Additional recommendations if you will be renting include: ask lots of questions. Often, rental ads in Ecuador state unfurnished, however this usually means no appliances as well (no refrigerator, stove, oven, dishwasher, nothing). Make sure you are clear exactly what is included in the rental property. What is meant by unfurnished or furnished, what utilities (exactly) are included, exactly what type of internet (and what company and how many kilobytes you will be getting – if you need reliable internet), if the property is secure and what exactly that means, and, if you need it, if parking is available, close, and included. The difference between renting in Ecuador and renting in the U.S. is striking. We also recommend checking out the property before signing anything. In your checkout, test the water pressure, the electricity, the fireplace (if possible), the appliances if they are included, and, if possible, checkout the internet.

We looked at possibly buying a house in Ecuador since the market is very attractive. There are homes for sale at very reasonable prices and you can buy land and build a custom home for less than you’d pay in the U.S. Once again, get a lawyer to help you navigate through the paperwork, there are horror stories of expats buying land from one person only to find someone else holds the title. Same old rule, let the buyer beware.

Ecuador has universal healthcare and you have the option of public healthcare, IESS, or using private companies. The prices vary greatly as does the coverage. We recommend comparing and contrasting the benefits and drawbacks of the IESS system against several different private companies so you obtain the best insurance for your situation. The health care in Ecuador is quite a bit less expensive than in the U.S. So for many things, such as prescription medicines and minor doctor visits, it’s less expensive to just pay out of pocket. For many drugs, a prescription is not required, and the generic equivalents of some drugs are very inexpensive. Word of caution: most pharmacies will not ask if you want the generic for the prescription, and will provide you the brand name which will be considerably more expensive than the generic alternative.

When we planned our moved, our research showed that Ecuador had really good public transportation, including buses, taxis, and trains. We decided that we would “go with the flow” and use public transportation and had not planned on purchasing a vehicle. However, we are explorers and travelers by nature and soon found the public transportation limiting, restrictive, and untimely. For every day escapades into town, we usually just walk, but for exploring the countryside and all the natural beauty, we found ourselves longing for a vehicle, specifically a 4x4 vehicle.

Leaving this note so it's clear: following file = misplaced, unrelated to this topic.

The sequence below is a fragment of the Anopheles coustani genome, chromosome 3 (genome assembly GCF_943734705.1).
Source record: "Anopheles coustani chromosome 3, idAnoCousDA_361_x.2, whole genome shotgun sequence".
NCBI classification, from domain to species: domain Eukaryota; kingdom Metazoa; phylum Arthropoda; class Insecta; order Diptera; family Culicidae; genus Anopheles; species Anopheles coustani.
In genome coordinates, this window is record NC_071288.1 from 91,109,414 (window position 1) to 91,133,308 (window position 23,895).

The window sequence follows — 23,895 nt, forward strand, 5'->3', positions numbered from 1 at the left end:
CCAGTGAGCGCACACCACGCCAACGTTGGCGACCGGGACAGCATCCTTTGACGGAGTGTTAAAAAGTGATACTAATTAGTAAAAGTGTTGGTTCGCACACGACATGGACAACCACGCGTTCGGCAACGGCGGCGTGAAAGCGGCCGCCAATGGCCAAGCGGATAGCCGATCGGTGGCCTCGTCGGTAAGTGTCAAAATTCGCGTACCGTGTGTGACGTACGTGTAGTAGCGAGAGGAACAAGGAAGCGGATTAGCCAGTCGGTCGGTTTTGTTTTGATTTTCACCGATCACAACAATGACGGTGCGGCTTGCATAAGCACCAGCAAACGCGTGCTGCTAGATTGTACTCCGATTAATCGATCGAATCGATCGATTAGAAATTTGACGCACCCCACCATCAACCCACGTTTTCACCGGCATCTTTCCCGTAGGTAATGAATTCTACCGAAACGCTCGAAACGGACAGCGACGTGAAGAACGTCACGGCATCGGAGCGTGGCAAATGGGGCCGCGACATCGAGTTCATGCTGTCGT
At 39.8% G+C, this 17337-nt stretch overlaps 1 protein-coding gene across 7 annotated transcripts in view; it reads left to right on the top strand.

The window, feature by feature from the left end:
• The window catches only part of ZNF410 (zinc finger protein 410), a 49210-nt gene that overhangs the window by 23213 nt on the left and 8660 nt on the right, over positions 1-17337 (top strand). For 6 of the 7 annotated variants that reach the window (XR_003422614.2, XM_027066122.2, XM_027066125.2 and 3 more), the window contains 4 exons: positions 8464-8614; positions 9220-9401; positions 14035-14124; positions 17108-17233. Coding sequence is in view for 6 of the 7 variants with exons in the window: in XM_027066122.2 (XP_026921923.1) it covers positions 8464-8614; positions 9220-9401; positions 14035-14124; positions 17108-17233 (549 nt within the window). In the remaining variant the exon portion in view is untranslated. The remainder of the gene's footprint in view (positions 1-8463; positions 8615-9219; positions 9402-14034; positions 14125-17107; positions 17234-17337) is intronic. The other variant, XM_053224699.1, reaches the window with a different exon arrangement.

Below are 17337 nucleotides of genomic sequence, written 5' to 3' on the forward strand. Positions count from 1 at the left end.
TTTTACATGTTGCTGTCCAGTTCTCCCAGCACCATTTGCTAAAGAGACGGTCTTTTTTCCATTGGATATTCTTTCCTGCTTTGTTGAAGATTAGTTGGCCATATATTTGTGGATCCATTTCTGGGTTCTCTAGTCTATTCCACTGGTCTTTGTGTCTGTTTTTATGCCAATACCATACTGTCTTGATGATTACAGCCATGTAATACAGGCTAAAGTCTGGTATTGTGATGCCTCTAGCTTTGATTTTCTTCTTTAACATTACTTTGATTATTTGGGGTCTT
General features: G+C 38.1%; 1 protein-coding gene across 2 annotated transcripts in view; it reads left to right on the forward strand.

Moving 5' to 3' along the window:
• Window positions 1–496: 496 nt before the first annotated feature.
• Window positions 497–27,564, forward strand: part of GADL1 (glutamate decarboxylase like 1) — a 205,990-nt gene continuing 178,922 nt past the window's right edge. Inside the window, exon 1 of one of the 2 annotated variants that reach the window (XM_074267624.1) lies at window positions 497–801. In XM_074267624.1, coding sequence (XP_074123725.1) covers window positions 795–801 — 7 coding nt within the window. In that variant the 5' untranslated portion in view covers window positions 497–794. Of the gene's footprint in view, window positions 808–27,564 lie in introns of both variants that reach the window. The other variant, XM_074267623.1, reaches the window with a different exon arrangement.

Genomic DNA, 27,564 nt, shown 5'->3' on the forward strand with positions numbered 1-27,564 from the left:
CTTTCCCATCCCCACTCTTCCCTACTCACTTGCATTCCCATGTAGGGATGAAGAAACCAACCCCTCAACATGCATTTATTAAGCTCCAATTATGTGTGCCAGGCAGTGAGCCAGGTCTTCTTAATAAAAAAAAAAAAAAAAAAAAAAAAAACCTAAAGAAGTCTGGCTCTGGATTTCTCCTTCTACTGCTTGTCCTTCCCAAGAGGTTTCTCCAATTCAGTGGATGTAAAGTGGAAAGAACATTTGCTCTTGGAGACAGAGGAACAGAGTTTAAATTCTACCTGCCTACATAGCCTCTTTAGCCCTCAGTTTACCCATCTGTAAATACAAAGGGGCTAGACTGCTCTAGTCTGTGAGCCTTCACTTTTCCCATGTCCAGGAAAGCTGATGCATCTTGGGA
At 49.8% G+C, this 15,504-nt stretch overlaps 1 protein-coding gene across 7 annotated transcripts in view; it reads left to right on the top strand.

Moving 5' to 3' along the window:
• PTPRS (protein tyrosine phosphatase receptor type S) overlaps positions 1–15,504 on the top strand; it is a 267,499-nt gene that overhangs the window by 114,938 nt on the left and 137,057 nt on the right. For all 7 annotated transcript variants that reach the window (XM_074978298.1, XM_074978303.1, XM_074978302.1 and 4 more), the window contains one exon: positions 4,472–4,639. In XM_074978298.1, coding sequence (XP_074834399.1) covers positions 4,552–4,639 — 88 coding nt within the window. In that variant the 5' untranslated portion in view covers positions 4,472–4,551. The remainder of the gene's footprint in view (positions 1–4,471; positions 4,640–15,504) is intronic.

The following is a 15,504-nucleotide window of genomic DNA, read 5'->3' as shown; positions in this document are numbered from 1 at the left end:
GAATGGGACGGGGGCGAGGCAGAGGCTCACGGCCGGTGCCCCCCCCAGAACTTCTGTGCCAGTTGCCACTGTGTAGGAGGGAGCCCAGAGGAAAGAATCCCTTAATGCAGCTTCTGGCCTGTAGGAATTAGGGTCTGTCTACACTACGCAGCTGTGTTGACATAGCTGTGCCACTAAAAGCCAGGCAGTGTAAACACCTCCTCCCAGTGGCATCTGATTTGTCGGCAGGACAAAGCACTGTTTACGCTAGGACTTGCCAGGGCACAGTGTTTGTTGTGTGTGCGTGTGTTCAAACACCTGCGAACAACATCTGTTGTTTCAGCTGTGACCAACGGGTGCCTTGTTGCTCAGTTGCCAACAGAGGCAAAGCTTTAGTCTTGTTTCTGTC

Vehicles in Ecuador are not priced that much higher than vehicles in Hawai’i. But if you are from a state on the mainland, or another country, where vehicles are much cheaper then Hawai’i, you might get sticker shock. The good news is the price includes all the taxes, license and registration for the first year. Very cool! The bad news is the price is high for what you get. There are plenty of car dealerships for new and used cars everywhere. There are even car shows where you can get a slight discount. But shop carefully, and ask a ton of questions.

Driving meant driver’s licenses. And, since we hadn’t planned on obtaining them, the additional paperwork required presented more frustrations and challenges. We hired a local law firm to assist, since the same constantly changing requirements we witnessed getting our visas also applied to getting our driver’s licenses. Our word of caution is to plan on getting a driver’s license and obtain all the necessary paperwork needed while preparing to obtain your visa, even if you don’t think you will be driving. The extra work is worth it, if you do decide to obtain your licenses so that you don’t have to try to obtain documents, notarizations and apostilles from your country of origin while in Ecuador – quite difficult without flying back.

We also strongly recommend that if you are looking to settle abroad, find a local lawyer to help. It will save you time, effort, money and frustration in the long run. An additional plus to our visa lawyer was that she had an office in the U.S. so they could handle documents, notarizations and apostilles for us as well.